While participating in #PitMad was an amazing opportunity professionally, I liked it just as much because I got to “meet” so many writers. And seeing the goodwill of writers retweeting one another’s pitches and wishing each other luck just reminded me that the publishing industry is not as mean, or scary, or terrible as some people would like you to believe.

Participating in #PitMad also helped me to be a better writer. I’ve heard many a writing mentor say that if you can’t distill your novel down into one sentence then maybe the novel is not as tight as it should be. Having to generate 24 tweets about my novel forced me to use my skills as a writer to convey a large idea and hundreds of pages into one small, compelling sentence. Even if I’m not tweeting about my novel, the social pressure on Twitter to be funny, witty, or have something meaningful to say is like a writing exercise all on its own.

Of course, the most important writing I do is when I’m putting down words on the next novel or short story, but in an age where many writers are the advocates of their own work, it’s nice to know that I can spend time on social media in a productive and fruitful way.

Here are few of my favorite people/companies/parodies to follow. And obvi, if you want to join the fun, follow me!

  • Hayes Brown: @HayesBrown. Foreign News Editor/Reporter, @BuzzFeed. Formerly at @thinkprogress. RTs = multiple Russias Today. Thoughts all mine. Tips, etc: hayes.brown AT buzzfeed dot com
  • Neil Gaiman: @neilhimself. will eventually grow up and get a real job. Until then, will keep making things up and writing them down.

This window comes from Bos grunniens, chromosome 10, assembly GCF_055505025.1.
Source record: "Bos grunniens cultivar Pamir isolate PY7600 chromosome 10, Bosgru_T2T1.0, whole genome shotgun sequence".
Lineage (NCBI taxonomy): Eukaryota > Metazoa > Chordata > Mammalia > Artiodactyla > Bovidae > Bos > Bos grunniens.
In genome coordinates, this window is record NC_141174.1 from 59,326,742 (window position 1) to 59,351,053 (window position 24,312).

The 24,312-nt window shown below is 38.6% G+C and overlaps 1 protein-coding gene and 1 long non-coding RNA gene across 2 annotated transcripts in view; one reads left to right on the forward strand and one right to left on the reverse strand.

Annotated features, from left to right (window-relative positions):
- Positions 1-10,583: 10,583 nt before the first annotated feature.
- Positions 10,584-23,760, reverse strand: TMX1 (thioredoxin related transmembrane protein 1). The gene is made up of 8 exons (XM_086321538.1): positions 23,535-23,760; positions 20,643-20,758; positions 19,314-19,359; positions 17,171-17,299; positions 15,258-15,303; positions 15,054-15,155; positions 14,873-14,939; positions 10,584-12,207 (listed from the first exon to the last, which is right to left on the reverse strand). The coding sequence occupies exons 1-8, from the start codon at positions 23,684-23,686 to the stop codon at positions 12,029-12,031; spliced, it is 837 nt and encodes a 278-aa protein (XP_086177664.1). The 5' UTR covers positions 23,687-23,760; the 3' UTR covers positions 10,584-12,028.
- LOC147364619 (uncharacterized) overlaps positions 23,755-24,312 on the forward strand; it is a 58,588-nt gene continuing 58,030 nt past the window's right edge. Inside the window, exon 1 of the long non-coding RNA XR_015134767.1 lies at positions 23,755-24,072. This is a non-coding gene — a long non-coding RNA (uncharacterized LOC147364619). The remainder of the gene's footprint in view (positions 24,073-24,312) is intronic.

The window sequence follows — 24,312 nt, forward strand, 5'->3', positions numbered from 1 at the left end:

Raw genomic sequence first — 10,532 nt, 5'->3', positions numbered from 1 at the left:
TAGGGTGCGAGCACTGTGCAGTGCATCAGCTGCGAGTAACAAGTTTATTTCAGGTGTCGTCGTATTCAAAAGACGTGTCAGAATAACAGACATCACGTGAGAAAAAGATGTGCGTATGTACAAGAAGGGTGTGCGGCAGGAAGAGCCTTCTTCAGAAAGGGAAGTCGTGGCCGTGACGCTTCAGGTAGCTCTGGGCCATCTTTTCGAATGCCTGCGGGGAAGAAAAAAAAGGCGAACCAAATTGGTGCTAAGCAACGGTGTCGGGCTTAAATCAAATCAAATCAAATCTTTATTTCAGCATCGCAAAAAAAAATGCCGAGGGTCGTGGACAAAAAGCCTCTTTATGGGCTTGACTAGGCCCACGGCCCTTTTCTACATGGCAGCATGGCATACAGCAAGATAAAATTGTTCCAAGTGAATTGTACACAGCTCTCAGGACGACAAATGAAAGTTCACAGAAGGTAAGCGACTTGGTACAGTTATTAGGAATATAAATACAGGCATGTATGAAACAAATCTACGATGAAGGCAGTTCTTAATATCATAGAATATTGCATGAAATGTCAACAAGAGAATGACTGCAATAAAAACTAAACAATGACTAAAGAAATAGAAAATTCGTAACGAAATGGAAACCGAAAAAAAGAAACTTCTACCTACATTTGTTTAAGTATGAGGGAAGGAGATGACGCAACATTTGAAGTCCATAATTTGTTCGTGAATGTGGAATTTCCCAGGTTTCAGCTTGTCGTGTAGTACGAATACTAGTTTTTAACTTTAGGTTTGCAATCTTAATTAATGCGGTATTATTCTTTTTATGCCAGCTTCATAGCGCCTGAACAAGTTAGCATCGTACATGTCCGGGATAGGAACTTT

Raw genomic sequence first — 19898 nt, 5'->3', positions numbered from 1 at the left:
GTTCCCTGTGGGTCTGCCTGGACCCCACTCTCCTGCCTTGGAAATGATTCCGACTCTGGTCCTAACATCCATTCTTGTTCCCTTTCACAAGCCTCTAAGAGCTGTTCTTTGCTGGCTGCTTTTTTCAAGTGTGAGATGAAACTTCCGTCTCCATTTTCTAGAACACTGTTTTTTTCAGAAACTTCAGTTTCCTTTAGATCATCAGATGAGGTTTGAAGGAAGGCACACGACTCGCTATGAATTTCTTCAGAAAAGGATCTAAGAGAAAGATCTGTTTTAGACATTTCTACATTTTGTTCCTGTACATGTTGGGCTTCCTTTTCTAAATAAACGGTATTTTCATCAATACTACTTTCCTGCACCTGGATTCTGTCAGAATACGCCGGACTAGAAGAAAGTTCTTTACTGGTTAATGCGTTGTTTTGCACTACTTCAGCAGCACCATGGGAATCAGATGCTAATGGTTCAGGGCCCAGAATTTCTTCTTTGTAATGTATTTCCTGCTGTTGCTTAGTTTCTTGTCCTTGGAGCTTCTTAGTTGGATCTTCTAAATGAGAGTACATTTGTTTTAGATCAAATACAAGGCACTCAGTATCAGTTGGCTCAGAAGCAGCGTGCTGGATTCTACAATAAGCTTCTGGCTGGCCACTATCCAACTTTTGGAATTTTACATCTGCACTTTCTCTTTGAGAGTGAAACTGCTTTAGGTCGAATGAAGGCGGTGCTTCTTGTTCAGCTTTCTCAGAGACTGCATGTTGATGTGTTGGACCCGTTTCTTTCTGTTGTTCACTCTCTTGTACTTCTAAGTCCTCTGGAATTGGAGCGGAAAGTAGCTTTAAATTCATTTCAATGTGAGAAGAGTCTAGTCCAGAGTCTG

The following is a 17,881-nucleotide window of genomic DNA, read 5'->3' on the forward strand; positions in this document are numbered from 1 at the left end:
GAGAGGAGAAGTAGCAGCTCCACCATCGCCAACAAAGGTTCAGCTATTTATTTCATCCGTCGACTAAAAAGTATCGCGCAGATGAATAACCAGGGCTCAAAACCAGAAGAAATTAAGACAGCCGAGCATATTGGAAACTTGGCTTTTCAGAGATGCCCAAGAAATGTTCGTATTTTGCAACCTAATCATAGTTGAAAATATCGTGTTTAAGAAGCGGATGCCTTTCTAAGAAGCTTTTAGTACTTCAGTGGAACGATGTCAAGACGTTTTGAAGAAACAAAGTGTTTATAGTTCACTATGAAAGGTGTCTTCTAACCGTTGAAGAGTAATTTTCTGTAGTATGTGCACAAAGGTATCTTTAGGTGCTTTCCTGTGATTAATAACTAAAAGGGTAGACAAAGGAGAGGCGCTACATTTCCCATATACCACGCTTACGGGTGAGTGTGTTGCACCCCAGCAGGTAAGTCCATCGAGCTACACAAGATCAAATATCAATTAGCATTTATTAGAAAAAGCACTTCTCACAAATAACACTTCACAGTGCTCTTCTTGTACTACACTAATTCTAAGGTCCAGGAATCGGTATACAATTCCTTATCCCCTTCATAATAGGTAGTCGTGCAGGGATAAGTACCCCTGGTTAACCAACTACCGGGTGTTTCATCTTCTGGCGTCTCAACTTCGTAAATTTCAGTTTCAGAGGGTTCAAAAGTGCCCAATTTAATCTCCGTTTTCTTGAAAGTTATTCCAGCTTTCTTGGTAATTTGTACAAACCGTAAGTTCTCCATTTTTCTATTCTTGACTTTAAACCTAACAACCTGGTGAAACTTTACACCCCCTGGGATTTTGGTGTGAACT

• Roxane Gay: @rgay. I write. I want a tiny baby elephant. I love Ina Garten. Now: An Untamed State (Grove Atlantic) and Bad Feminist (Harper). Next: Hunger (Harper, 2016)
  • Linda Holmes:@nprmonkeysee. Writer at NPR’s pop culture blog, Monkey See; host of NPR’s Pop Culture Happy Hour. Formerly of Television Without Pity.
  • Glen Weldon: @ghwelcon. Writes/podcasts for NPR and other places. Unauthor, SUPERMAN: THE UNAUTHORIZED BIOGRAPHY. Author of THE CAPED CRUSADE, coming 2016 from Simon & Schuster.
  • Barry Allen Facts: @BanterWithBarry. Barry Allen parody account! Not associated with the The Flash.
  • inbox tattoos: @getinkbox. A New Way to Tattoo. Natural ink-based tattoos that last 12-15 days. Check out our tats on our website below!
  • Saved You A Click: @SavedYouAClick. Don’t click on that. I already did. (Tweets by @jakebeckman)
  • Warby Parker: @WarbyParker. Welcome to Warby Parker! (Pleased to meet you.) Questions? Let @WarbyParkerHelp know.

My Tools for Writing: Reprise

A while ago I wrote about my favorite programs/implements for writing efficiently, but I neglected to mention my most important tool: my laptop.

It didn’t seem worth mentioning because it’s an obvious tool. Most writers have some sort of computer or tablet  for writing. My own laptop faded into mundanity because I used it for everything; it wasn’t special anymore.

Until one day, thinking my computer was moving slow (I had taken to calling it “the dinosaur”), I watched the clock in the top right hand corner of my screen while waiting for Microsoft Word to open. Four minutes passed.

"Dinosaur Jr." by Stéfan via Flickr
“Dinosaur Jr.” by Stéfan via Flickr

I realized then that without much awareness, I had been building mini-accomplishments into my day to make those four minutes pass. Open a document/make a cup of tea. Send a file to print/take the laundry out of the dryer. Download an update/take the dog for a walk. I felt productive because I was multitasking but really, I was wasting a lot (3 minutes and 52 seconds) of time. I needed a new laptop. Continue reading “My Tools for Writing: Reprise”